MCCLEARY, Wash. - Melissa Baum's daughter Lindsey disappeared last summer as she walked home from a friend's house in the small town of McCleary.
Initially, Melissa took a few months off work to spearhead the search for her daughter, and to cope with her despair.
"I was not even conscious for the first two or three weeks even. I was pretty well medicated," she said.
Melissa says after several months of unpaid leave, her request to return to work part time was denied. So she says she filed for and received unemployment for about five weeks, until she got a notice.
"I received $1,125. And they want $1,000 of it back," she said.
Melissa says she just doesn't have the money right now. In fact, she can no longer pay the rent at the McCleary house she hopes Lindsey will return to one day. So she and her son recently moved in with relatives.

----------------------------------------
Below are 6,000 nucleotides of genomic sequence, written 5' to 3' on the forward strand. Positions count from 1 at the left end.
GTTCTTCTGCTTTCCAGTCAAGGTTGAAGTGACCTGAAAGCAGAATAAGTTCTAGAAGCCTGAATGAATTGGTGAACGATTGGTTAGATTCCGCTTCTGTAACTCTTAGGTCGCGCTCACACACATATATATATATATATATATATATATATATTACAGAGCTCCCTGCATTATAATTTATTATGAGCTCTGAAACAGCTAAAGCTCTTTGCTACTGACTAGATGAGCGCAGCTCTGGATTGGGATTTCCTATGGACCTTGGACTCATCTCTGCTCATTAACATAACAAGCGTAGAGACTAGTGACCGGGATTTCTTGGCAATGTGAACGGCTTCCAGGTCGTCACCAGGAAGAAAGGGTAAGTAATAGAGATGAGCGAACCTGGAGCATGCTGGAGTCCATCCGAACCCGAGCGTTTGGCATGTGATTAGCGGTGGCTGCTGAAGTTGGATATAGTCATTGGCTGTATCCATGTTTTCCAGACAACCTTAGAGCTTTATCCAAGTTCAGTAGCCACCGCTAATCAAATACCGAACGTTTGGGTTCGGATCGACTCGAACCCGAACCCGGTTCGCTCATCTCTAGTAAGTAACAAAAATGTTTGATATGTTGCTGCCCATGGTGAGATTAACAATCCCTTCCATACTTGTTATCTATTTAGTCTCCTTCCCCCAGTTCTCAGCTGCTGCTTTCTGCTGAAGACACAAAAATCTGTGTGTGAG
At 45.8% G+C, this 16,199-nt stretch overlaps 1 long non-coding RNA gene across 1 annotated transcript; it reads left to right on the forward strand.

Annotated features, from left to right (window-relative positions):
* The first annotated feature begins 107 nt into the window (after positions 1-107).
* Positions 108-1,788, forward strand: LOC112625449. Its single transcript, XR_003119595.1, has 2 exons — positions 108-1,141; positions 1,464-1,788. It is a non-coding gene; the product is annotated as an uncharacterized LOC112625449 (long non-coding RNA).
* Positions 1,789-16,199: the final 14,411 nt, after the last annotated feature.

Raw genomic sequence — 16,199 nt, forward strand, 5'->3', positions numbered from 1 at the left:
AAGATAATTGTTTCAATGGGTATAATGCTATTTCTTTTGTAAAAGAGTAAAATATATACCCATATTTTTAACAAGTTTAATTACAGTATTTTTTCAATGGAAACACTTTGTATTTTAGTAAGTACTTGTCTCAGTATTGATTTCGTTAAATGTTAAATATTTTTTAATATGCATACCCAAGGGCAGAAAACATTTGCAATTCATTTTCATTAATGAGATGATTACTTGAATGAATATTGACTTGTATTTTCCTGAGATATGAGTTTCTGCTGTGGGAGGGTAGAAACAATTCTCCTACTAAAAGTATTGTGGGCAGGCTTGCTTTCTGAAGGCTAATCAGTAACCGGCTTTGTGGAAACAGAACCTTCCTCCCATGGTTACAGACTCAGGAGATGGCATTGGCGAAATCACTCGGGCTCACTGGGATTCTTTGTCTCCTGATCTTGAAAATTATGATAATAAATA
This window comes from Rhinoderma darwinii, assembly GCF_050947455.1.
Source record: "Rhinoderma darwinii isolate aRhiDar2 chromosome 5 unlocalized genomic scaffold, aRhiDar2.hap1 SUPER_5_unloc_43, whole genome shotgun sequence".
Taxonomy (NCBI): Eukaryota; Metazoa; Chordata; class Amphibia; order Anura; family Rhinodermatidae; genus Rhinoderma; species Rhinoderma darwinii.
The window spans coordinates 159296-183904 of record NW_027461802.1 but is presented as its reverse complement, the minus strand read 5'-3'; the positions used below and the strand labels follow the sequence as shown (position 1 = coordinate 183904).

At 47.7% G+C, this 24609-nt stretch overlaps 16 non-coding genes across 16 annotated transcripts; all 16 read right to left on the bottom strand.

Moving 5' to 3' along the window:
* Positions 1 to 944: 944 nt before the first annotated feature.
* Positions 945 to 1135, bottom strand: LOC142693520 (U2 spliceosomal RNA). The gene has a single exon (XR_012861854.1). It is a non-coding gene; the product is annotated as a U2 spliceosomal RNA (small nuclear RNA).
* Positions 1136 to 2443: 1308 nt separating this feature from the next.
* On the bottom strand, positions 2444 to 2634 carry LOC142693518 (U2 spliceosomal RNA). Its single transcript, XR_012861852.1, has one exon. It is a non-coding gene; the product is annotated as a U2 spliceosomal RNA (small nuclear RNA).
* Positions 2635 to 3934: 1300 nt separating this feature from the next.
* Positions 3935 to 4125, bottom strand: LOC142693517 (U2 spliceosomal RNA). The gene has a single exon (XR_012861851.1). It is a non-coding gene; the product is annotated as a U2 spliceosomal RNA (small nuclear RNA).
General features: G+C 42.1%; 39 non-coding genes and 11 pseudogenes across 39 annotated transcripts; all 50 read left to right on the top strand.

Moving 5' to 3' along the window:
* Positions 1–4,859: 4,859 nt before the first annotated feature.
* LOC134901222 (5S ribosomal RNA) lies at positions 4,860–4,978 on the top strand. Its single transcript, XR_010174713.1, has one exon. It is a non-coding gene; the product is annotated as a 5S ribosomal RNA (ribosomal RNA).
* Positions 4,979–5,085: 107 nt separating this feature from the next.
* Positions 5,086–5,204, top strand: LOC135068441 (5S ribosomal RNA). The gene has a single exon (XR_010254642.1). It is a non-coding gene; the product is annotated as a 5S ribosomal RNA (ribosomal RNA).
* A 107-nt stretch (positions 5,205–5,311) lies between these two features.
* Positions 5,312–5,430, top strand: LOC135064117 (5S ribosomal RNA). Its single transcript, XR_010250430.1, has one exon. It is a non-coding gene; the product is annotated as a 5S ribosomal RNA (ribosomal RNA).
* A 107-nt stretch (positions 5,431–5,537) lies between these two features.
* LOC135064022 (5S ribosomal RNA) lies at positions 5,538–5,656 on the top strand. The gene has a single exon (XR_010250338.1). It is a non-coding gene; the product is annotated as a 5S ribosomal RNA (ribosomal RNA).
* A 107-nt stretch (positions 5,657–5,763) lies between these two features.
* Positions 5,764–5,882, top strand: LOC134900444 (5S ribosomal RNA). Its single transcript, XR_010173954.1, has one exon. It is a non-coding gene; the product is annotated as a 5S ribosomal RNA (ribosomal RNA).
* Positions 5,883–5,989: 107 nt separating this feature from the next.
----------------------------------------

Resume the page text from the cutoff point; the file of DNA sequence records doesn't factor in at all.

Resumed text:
She says she still can't return to work full time since she's committed to finding Lindsey, and her son, who has Asberger's syndrome, continues to struggle with his sister's disappearance.
"I didn't quit working because I wanted a vacation," said Melissa.
The spokesperson for the state's employment security department say confidentiality laws prevent them from commenting on this or any other case, but Melissa says the system just isn't designed to help parents whose children are missing.
"It's a situation that I have no control over. But at the same time, it's not something they have precedence for. They have to go by the laws," she said.
While she's worried about re-paying the money, Melissa says financial security is only second on her wish list.
"I want my daughter home," she said.